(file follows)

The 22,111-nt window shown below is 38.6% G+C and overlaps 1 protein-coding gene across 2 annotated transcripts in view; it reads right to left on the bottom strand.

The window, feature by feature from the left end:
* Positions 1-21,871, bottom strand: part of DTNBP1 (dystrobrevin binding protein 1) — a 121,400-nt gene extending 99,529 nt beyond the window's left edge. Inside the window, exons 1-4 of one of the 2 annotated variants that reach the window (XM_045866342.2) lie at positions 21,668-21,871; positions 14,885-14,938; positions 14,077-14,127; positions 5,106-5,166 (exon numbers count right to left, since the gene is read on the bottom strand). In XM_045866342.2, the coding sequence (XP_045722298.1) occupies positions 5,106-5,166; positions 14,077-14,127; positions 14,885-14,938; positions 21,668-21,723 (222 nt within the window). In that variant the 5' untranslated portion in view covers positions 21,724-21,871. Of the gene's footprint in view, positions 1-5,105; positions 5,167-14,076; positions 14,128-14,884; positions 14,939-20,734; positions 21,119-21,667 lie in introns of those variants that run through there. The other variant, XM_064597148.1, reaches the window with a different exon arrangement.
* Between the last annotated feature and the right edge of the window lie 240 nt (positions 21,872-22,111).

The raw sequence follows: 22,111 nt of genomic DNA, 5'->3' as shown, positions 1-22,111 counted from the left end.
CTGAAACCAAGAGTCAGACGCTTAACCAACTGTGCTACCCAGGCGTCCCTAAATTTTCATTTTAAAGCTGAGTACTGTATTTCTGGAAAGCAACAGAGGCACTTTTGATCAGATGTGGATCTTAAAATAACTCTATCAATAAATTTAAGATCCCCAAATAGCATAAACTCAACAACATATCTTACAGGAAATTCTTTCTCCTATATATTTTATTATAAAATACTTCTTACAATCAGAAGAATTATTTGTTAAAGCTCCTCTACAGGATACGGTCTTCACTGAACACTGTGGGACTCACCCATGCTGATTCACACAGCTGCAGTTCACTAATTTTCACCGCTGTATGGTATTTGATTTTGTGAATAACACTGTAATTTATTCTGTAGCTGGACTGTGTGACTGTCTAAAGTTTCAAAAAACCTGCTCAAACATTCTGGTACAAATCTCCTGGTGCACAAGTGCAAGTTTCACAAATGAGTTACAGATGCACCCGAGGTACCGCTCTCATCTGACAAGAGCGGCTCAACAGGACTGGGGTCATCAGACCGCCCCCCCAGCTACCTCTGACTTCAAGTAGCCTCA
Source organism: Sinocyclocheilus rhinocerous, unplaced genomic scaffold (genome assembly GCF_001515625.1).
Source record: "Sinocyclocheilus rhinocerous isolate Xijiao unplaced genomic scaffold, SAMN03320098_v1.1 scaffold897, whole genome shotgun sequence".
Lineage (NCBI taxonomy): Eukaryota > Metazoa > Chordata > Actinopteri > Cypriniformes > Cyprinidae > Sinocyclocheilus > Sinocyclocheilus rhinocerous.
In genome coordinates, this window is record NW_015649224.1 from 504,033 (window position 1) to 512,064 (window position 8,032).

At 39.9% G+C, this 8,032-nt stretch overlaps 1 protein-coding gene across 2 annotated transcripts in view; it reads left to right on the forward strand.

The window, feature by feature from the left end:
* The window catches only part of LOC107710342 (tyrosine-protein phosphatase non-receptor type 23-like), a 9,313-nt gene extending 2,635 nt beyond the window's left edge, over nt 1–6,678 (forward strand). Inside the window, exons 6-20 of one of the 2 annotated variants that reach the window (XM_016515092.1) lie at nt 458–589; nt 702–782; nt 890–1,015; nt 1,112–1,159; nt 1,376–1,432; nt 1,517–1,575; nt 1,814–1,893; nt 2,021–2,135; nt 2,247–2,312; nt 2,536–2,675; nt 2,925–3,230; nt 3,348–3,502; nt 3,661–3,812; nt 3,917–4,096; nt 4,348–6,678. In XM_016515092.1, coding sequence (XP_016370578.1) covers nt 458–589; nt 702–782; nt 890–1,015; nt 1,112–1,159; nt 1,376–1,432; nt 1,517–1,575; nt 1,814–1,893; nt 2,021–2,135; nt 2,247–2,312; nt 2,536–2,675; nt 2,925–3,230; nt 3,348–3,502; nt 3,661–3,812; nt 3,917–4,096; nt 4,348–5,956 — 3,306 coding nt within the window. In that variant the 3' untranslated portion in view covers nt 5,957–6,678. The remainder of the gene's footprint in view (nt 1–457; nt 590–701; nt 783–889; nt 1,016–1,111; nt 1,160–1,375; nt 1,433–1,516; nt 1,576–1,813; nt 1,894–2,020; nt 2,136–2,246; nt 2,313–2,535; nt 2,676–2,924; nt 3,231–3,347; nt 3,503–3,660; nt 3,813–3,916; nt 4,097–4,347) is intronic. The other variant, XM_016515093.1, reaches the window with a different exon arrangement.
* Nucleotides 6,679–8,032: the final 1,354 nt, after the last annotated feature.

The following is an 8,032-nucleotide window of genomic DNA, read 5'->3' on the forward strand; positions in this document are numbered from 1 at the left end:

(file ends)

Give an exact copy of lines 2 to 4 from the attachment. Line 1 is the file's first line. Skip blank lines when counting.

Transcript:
The window, feature by feature from the left end:
* Positions 1-21,871, bottom strand: part of DTNBP1 (dystrobrevin binding protein 1) — a 121,400-nt gene extending 99,529 nt beyond the window's left edge. Inside the window, exons 1-4 of one of the 2 annotated variants that reach the window (XM_045866342.2) lie at positions 21,668-21,871; positions 14,885-14,938; positions 14,077-14,127; positions 5,106-5,166 (exon numbers count right to left, since the gene is read on the bottom strand). In XM_045866342.2, the coding sequence (XP_045722298.1) occupies positions 5,106-5,166; positions 14,077-14,127; positions 14,885-14,938; positions 21,668-21,723 (222 nt within the window). In that variant the 5' untranslated portion in view covers positions 21,724-21,871. Of the gene's footprint in view, positions 1-5,105; positions 5,167-14,076; positions 14,128-14,884; positions 14,939-20,734; positions 21,119-21,667 lie in introns of those variants that run through there. The other variant, XM_064597148.1, reaches the window with a different exon arrangement.
* Between the last annotated feature and the right edge of the window lie 240 nt (positions 21,872-22,111).